Feeding black skirt tetra fish
You can feed your Black Skirt Tetras a varied plant and meat-based diet, with quality flakes and pellets.

Though Black skirt tetras are omnivores, they ideally enjoy a vegetable-based diet more than meat. Though they will need a varied diet with protein and plants, use commercial fish food as a basis. This consists mostly of balanced flakes or pellets from a trusted source.

What To Feed

You can feed your Black Skirt Tetras a Varied plant and meat-based diet, with quality flakes and pellets.

  • Pellets And Flakes – Good quality flakes and pellets are balanced and a nutritional staple for your fish.
  • Live And Frozen Foods – Tetras enjoy life or freeze-dried meat-based foods such as; Brine Shrimps, Blood Worms, Black Worms, Daphnia, and Mosquito Larvae.
  • Plant Material – You can include veggies such as; Spinach, Kale, Zucchini, Lettuce, Carrots, and Cucumbers in their diet. Just ensure that you blanch and chop the vegetables to prevent choking.

How To Feed

Most Black Skirt Tetras are enthusiastic eaters, though they do not eat much. You can feed them once or twice a day, and only as much as they can finish within a few minutes. Ideally, use one feeding to feed them plant and vegetable-based foods as a snack, and one feeding for pellets or flakes.

Tank Maintenance And Tank Equipment

Tank maintenance and tank equipment of black skirt tetra fish
Use an Algae pad or scraper to clean the sides of your tank, removing all the algae.

The Black Skirt Tetra thrives in ultra-clean water and thus, regular cleaning and water changes are a necessity.

  • Do a weekly water change of at least 25% of the tank water, by siphoning with a hose from the bottom, and replacing it with fresh conditioned, and properly heated water.
  • Use an algae pad or scraper to clean the sides of your tank, removing all the algae.
  • A gravel vacuum is an ideal tool to clean your gravel monthly.
  • Clean your tank ornaments and remove algae from them.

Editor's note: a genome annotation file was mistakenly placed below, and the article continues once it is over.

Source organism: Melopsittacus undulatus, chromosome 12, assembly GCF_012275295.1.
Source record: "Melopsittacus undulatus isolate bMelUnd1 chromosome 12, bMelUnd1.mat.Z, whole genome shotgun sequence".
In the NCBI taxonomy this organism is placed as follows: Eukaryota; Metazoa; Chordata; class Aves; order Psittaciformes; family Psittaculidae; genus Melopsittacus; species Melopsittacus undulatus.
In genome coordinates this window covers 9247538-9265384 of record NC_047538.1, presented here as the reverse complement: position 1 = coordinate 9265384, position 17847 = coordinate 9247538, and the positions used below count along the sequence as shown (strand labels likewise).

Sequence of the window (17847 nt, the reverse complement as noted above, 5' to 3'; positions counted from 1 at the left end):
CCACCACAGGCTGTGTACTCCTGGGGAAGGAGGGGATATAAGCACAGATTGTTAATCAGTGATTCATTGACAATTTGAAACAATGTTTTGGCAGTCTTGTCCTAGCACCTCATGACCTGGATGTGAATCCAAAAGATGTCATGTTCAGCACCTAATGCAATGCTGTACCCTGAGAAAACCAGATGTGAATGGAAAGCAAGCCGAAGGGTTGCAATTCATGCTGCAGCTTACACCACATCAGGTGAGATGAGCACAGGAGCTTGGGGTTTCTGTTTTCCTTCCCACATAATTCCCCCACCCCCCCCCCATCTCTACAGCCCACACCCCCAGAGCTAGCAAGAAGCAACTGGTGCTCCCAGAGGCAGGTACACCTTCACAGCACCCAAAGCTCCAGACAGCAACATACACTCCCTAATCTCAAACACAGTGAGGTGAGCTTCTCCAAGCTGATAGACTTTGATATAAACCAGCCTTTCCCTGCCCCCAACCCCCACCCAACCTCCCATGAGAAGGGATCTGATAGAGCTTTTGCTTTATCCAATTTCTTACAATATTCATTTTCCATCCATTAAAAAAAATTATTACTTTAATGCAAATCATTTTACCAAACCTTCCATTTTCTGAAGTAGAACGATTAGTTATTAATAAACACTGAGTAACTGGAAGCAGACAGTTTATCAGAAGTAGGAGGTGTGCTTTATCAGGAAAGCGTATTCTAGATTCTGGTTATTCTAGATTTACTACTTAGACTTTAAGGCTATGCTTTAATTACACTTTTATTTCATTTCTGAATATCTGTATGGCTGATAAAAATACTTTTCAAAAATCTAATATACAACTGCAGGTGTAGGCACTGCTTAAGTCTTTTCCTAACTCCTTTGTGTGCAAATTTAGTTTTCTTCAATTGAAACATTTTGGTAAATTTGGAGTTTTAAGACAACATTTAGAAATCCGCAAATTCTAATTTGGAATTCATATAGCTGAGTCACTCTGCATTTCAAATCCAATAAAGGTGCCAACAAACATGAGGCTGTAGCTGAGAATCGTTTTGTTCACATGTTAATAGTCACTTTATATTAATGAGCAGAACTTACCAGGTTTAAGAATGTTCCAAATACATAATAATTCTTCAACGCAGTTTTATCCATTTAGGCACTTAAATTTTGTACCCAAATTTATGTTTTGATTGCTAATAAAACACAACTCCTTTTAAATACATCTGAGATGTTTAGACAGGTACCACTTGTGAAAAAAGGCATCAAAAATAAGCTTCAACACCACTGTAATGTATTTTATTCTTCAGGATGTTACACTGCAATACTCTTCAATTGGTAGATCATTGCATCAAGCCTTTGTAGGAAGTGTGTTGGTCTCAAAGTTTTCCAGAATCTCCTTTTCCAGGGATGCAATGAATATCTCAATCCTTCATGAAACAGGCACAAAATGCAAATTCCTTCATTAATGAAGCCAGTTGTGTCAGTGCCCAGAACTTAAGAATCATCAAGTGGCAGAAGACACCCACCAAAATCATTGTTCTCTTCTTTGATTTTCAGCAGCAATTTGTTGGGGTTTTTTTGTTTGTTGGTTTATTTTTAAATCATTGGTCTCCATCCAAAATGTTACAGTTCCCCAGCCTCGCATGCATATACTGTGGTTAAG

• Do not forget to clean the outside of your tank.
  • Once a month you must clean the filter and remove and replace the chemical media within it.

Similarly,  keeping bottom-feeding fish will help to remove algae and uneaten foods from your tank. Live plants in turn help to oxygenate the water, and clean the water in your tank.

Common Health Issues In Tetras

Common Health Issues in the Black Skirt Tetra.
Black Skirt Tetras are quite sensitive, and prone to most regular freshwater fish diseases and pests if the right measures are not taken. Image from Flickr

Black Skirt Tetras are quite sensitive, and prone to most regular freshwater fish diseases and pests.  Ensure parameters are always optimal and that they are fed a proper diet. This way you are already ahead in preventing disease and parasites.

Another issue is introducing new fish or plants that may have an infectious disease or pest, so be careful, and quarantine all newcomers initially.

Here are a few of the main Tetra fish health concerns:

1. Swim Bladder Disease

When there is a fungal or bacterial infection in the swim bladder organ of your fish, this can come from many things. But whatever the cause, fish may get Swim bladder disease or Dropsy.

  • Symptoms: You will notice that your fish struggles to stay upright and it may turn sideways, upside down, or float.